I always sit down to pee because I am a man, not in spite of it. Being a man means I have my foot on the throat of womankind every day, regardless of my intent. I have often thought that to remind myself of this fact, I should paint the faces of...
It's not easy being a man who longs for a woman's world. Which is why, when VICE offered me this column, I decided that it had to be written anonymously. I hope that that doesn't lead you to take me any less seriously.
There's nothing worse than waking up in the morning and knowing you're going to be a patriarch all day. I can't help it, obviously—society is constructed in such a way to deliberately disadvantage women all the time. But I play my part in that. The sad fact of the matter is that I buy newspapers owned by men. I ride in cars designed by men. I clumsily pay for my groceries at the automated checkout points installed by men, aided by the kind but weary women these horrid machines will eventually come to replace. Men are aware of the inherent injustice in this, but most simply don’t care. And why should they? For thousands of years, an unpleasant alloy of capitalism and Darwinian logic has kept them in the driving seat of chariots, warplanes, and F1 cars. And you don't have to be an insurance analyst to know that men are always worse drivers than women.
People often ask me about my conversion to radical feminism. I tell them it was one of the easiest decisions I ever made. Just look around you—the world is a throbbing pink glans being wiped across every surface. The truth is that testosterone is so dangerous it should be a controlled substance. A few people get their faces gnawed off because of bath salts and we're galvanized into a moral panic. Yet millions of people die every day because testosterone has warped the judgement of those around them and we do nothing. Why?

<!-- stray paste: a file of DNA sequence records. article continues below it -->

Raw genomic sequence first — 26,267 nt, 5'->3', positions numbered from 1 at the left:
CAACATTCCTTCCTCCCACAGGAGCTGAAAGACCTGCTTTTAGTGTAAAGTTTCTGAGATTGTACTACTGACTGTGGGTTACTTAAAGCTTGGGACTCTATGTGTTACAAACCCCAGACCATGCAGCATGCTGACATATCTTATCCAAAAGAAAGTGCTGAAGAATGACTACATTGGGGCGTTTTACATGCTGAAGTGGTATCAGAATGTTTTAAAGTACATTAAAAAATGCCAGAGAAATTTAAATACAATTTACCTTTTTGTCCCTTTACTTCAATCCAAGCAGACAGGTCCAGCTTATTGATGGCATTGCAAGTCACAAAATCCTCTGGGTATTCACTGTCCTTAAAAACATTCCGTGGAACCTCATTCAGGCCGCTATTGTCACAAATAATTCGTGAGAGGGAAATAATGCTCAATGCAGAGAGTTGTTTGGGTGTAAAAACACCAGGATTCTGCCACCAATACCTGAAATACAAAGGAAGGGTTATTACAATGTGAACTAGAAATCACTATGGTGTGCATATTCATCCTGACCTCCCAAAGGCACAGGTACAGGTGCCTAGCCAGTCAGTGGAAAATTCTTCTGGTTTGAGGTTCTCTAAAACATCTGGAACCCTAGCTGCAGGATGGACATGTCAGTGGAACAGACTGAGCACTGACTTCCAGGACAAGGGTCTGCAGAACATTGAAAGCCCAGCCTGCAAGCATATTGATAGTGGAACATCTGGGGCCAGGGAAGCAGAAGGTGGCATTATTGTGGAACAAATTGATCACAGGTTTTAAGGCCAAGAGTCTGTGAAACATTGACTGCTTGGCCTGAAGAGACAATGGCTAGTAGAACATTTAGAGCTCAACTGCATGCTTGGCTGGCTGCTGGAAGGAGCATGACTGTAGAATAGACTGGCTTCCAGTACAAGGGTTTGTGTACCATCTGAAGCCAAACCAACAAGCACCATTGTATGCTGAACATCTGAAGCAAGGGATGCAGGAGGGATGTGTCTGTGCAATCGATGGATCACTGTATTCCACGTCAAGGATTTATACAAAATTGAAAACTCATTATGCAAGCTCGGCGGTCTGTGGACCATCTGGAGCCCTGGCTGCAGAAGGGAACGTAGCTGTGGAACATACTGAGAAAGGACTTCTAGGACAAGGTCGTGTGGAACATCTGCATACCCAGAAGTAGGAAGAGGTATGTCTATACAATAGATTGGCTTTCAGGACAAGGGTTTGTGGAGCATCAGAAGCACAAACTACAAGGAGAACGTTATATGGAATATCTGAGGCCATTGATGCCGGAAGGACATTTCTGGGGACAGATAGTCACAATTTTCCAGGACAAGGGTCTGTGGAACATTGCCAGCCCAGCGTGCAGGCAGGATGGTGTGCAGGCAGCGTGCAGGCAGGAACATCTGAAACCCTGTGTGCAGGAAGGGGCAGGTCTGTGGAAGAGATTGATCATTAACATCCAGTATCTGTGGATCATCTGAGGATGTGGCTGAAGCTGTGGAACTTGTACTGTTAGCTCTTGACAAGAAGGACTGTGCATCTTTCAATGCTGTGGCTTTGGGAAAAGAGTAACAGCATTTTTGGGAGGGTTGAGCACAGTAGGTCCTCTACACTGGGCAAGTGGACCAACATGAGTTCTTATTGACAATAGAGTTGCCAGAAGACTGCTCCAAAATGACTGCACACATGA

Which is why I always sit down to pee because I am a man, not in spite of it. Being a man means I have my foot on the throat of womankind every day, regardless of my intent. I have often thought that to remind myself of this fact, I should paint the faces of asphyxiating women on the tops of my shoes. But I don’t. Instead, I retreat to the private darkness of the toilet cubicle to register my solidarity with their struggle.
There is no shame in peeing sitting down. Only a weak, selfish man would think there was. And I honestly believe that if most women could see me evacuating my bladder seated, they would see a strong man. A real man. As my member limply drained its contents onto the inches-close white porcelain, they would see that not all men are bastards. That some of us can overcome our programming. That the only real bastards remain the sort of men who would inconvenience the women in their lives for no more pressing reason than they don't like the idea of their flaccid penis being dangled in a toilet bowl. I simply take up this duty as a mark of respect to my wife. To my unborn daughters, even to the daughters of my unborn daughters—a Russian doll of wombs.
For those who say it takes too long, well, the fact is that the sitting down method is far more convenient. It allows for full evacuation of the bladder, lowering one's risk of prostate cancer. It instantly eliminates seat-spray, a saving not only in excess toilet paper, but a positive boon to hygiene, all at the price of a little bit of splashback (which I really don't mind at all—it tickles quite pleasantly). And it allows me to see the world from a woman's point of view. From that vantage point, I don't mind telling you that it becomes easier to speculate on what it would be like if I had a vulva of my own. A chilling yet exhilarating thought more men ought to dwell upon more often.
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